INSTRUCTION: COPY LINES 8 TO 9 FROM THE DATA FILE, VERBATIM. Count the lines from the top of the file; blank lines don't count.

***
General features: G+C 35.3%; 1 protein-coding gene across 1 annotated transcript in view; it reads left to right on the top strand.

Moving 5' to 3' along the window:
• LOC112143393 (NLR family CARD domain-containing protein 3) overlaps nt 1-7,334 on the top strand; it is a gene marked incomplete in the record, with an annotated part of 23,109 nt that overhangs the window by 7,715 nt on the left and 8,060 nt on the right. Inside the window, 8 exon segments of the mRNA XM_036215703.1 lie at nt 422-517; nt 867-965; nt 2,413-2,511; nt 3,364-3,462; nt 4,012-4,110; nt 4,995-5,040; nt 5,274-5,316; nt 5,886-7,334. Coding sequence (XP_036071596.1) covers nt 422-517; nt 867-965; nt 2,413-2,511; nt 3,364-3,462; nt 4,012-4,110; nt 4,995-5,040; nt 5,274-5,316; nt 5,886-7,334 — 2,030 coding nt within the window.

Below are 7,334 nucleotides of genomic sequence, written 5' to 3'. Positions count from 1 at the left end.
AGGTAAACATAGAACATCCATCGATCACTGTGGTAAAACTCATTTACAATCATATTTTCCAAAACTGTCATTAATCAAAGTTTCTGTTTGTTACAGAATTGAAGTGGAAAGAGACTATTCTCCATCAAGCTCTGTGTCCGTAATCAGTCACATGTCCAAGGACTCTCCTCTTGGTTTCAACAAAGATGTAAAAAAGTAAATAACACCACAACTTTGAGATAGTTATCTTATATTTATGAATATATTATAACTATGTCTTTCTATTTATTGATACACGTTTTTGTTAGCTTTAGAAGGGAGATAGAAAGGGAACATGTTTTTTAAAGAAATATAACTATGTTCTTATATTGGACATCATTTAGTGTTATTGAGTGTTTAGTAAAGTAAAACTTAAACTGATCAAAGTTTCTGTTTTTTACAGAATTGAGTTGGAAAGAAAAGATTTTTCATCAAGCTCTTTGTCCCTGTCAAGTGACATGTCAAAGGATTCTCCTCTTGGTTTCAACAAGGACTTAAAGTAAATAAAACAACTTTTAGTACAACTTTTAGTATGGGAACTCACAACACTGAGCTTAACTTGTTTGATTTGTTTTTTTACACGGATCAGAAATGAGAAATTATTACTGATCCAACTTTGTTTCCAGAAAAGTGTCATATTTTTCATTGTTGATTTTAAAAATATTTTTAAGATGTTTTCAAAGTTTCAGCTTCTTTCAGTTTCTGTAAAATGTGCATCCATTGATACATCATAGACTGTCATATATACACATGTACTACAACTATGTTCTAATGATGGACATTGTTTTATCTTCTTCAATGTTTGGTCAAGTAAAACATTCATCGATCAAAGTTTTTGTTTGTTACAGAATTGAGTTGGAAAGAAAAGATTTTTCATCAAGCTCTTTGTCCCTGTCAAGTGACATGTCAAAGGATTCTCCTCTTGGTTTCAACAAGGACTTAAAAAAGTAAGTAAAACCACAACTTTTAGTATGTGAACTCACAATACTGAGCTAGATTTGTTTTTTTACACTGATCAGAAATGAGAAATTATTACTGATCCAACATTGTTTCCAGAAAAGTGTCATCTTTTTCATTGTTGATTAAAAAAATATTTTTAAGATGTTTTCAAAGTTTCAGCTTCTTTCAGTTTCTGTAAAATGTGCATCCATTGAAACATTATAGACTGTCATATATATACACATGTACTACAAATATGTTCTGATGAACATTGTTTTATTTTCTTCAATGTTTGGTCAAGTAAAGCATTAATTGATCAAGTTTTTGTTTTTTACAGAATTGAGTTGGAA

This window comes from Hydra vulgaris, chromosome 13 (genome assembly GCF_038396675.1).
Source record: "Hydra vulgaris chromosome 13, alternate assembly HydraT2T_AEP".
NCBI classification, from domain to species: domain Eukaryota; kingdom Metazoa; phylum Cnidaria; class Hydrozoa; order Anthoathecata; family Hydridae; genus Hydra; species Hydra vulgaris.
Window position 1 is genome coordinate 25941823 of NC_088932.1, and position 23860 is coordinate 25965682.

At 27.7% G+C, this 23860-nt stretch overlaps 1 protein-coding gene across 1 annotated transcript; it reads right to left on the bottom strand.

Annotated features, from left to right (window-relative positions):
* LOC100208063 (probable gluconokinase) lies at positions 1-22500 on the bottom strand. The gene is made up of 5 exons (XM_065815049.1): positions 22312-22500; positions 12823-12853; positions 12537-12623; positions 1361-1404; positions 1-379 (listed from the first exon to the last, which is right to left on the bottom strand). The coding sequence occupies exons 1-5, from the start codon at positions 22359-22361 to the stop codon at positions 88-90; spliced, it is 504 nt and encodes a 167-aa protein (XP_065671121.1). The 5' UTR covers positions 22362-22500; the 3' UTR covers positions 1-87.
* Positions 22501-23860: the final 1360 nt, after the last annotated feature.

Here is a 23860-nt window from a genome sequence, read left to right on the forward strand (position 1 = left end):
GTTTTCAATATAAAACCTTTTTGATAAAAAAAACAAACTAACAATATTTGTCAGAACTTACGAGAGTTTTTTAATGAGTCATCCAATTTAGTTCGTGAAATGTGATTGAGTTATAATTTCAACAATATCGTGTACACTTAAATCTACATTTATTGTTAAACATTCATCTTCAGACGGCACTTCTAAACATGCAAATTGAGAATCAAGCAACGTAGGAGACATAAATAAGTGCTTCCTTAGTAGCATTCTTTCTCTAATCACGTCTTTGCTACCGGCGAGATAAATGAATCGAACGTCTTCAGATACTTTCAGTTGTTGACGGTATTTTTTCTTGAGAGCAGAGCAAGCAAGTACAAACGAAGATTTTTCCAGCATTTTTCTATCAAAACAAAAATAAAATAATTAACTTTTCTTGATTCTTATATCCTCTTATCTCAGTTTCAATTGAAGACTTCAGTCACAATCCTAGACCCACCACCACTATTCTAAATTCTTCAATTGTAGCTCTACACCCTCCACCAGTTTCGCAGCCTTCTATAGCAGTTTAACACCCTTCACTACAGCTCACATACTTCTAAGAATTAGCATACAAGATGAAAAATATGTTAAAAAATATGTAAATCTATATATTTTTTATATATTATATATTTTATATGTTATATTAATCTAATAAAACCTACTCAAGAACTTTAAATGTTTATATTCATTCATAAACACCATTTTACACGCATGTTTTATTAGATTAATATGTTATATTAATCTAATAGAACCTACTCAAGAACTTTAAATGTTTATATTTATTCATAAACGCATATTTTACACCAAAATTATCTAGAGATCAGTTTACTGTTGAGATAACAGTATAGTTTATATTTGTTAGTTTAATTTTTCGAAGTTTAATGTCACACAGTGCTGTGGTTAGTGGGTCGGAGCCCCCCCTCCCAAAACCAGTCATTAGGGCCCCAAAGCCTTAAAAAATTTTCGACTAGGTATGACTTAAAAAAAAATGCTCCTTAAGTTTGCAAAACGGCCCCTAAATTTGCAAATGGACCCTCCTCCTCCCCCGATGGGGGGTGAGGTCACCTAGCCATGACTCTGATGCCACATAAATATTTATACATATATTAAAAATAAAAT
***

NCBI classification, from domain to species: domain Eukaryota; kingdom Metazoa; phylum Cnidaria; class Hydrozoa; order Anthoathecata; family Hydridae; genus Hydra; species Hydra vulgaris.
Window position 1 is genome coordinate 25941823 of NC_088932.1, and position 23860 is coordinate 25965682.